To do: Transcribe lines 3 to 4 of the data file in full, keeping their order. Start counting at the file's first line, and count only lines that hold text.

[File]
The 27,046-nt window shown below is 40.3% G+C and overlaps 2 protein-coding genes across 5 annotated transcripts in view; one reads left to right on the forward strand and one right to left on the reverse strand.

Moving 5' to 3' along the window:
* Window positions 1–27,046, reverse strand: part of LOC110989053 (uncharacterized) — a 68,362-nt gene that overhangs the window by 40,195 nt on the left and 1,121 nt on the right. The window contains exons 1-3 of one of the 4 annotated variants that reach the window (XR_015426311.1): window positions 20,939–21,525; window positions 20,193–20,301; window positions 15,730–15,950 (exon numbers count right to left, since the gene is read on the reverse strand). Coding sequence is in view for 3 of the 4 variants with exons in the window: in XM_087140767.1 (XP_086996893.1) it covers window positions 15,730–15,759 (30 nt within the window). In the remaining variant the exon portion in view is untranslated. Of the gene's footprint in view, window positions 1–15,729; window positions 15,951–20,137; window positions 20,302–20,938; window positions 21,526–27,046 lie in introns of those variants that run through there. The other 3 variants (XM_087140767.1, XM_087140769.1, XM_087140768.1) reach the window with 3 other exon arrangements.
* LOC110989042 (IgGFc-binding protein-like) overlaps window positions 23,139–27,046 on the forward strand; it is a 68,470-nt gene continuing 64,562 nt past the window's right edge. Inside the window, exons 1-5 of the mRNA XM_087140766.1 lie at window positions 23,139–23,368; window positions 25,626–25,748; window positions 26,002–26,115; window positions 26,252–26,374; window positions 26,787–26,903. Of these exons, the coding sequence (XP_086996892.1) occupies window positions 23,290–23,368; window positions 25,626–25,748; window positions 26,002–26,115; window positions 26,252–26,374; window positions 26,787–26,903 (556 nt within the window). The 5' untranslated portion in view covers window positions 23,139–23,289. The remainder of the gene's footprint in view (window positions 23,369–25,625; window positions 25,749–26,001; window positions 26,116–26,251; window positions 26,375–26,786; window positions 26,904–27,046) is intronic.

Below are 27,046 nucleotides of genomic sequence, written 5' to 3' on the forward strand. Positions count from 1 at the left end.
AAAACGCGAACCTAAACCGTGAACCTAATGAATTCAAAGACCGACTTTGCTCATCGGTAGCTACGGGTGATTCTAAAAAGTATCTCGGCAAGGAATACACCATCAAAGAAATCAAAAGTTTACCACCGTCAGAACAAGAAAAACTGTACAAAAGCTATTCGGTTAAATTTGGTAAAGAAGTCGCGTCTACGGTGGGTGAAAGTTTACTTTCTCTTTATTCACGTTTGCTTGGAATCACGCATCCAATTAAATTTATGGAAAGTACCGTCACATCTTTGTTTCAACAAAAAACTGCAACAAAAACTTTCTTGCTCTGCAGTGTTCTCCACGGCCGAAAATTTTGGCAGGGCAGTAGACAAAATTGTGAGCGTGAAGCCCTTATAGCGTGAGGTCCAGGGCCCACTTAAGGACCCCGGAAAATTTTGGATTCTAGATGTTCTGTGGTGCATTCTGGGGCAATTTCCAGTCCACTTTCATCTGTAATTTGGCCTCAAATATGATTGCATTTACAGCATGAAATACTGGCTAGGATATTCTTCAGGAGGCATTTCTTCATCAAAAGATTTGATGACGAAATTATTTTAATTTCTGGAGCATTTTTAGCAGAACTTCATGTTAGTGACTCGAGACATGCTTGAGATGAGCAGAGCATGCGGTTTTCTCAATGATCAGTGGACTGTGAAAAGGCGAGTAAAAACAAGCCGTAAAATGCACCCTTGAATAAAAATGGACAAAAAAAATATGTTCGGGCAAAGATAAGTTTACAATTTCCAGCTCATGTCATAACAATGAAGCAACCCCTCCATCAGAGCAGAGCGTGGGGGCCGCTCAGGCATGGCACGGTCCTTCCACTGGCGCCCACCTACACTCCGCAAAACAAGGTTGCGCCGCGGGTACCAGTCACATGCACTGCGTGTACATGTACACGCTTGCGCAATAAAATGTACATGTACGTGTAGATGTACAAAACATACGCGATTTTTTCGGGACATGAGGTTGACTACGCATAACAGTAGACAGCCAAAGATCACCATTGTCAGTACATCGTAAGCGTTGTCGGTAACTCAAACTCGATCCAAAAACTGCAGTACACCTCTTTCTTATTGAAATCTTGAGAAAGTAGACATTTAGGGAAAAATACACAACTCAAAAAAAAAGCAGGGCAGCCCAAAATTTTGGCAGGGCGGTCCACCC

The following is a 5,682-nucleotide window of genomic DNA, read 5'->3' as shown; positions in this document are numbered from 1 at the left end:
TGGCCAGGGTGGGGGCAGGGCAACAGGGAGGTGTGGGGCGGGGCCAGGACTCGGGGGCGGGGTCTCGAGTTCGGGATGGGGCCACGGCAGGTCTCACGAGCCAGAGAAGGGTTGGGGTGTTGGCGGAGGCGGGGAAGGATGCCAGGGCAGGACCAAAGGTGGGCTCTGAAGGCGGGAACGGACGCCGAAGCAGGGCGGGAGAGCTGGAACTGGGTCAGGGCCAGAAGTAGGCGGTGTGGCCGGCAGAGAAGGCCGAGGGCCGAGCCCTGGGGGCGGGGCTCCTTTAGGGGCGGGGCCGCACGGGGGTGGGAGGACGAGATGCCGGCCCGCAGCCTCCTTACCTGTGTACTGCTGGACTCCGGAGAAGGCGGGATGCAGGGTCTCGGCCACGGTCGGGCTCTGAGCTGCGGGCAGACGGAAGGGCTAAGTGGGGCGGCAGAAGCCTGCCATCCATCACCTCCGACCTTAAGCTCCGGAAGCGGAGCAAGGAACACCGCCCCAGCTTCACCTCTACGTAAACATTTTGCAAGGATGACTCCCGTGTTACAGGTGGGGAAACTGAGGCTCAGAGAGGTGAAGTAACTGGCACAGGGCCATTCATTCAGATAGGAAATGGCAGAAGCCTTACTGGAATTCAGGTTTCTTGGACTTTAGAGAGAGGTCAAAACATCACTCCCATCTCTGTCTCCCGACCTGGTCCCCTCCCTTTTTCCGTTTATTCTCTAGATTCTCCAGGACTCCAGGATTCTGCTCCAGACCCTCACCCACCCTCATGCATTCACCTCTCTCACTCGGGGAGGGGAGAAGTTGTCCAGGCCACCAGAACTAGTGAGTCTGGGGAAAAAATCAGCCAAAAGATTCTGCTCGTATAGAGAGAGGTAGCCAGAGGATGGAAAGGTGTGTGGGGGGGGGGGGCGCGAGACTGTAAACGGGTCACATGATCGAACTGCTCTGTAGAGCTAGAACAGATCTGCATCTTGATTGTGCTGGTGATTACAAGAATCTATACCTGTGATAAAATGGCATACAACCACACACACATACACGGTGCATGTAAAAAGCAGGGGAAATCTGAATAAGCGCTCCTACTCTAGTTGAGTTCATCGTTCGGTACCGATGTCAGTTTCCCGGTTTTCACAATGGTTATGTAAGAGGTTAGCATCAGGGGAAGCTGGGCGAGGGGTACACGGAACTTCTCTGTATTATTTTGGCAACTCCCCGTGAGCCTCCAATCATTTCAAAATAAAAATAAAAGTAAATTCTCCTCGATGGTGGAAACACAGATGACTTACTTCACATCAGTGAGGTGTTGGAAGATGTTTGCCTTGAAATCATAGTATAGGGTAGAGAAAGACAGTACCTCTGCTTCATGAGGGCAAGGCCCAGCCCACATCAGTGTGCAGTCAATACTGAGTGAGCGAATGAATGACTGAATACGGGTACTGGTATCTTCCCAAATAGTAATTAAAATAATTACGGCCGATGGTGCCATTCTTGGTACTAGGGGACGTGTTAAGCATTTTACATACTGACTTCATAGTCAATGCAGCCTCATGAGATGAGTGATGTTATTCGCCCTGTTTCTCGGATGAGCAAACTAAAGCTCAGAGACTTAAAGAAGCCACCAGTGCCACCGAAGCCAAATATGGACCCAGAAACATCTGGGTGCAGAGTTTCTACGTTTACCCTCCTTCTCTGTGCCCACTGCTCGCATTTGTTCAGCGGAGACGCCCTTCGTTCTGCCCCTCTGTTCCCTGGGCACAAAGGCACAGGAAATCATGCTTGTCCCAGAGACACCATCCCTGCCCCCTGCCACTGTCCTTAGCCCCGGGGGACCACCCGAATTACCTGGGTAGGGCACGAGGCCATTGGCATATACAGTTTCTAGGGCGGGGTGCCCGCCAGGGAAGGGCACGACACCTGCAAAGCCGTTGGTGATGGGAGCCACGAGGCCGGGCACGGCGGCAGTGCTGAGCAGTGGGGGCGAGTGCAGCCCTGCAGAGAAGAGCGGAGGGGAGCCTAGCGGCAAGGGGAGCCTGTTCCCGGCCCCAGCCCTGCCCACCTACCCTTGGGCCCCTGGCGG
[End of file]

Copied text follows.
* Window positions 1–27,046, reverse strand: part of LOC110989053 (uncharacterized) — a 68,362-nt gene that overhangs the window by 40,195 nt on the left and 1,121 nt on the right. The window contains exons 1-3 of one of the 4 annotated variants that reach the window (XR_015426311.1): window positions 20,939–21,525; window positions 20,193–20,301; window positions 15,730–15,950 (exon numbers count right to left, since the gene is read on the reverse strand). Coding sequence is in view for 3 of the 4 variants with exons in the window: in XM_087140767.1 (XP_086996893.1) it covers window positions 15,730–15,759 (30 nt within the window). In the remaining variant the exon portion in view is untranslated. Of the gene's footprint in view, window positions 1–15,729; window positions 15,951–20,137; window positions 20,302–20,938; window positions 21,526–27,046 lie in introns of those variants that run through there. The other 3 variants (XM_087140767.1, XM_087140769.1, XM_087140768.1) reach the window with 3 other exon arrangements.
* LOC110989042 (IgGFc-binding protein-like) overlaps window positions 23,139–27,046 on the forward strand; it is a 68,470-nt gene continuing 64,562 nt past the window's right edge. Inside the window, exons 1-5 of the mRNA XM_087140766.1 lie at window positions 23,139–23,368; window positions 25,626–25,748; window positions 26,002–26,115; window positions 26,252–26,374; window positions 26,787–26,903. Of these exons, the coding sequence (XP_086996892.1) occupies window positions 23,290–23,368; window positions 25,626–25,748; window positions 26,002–26,115; window positions 26,252–26,374; window positions 26,787–26,903 (556 nt within the window). The 5' untranslated portion in view covers window positions 23,139–23,289. The remainder of the gene's footprint in view (window positions 23,369–25,625; window positions 25,749–26,001; window positions 26,116–26,251; window positions 26,375–26,786; window positions 26,904–27,046) is intronic.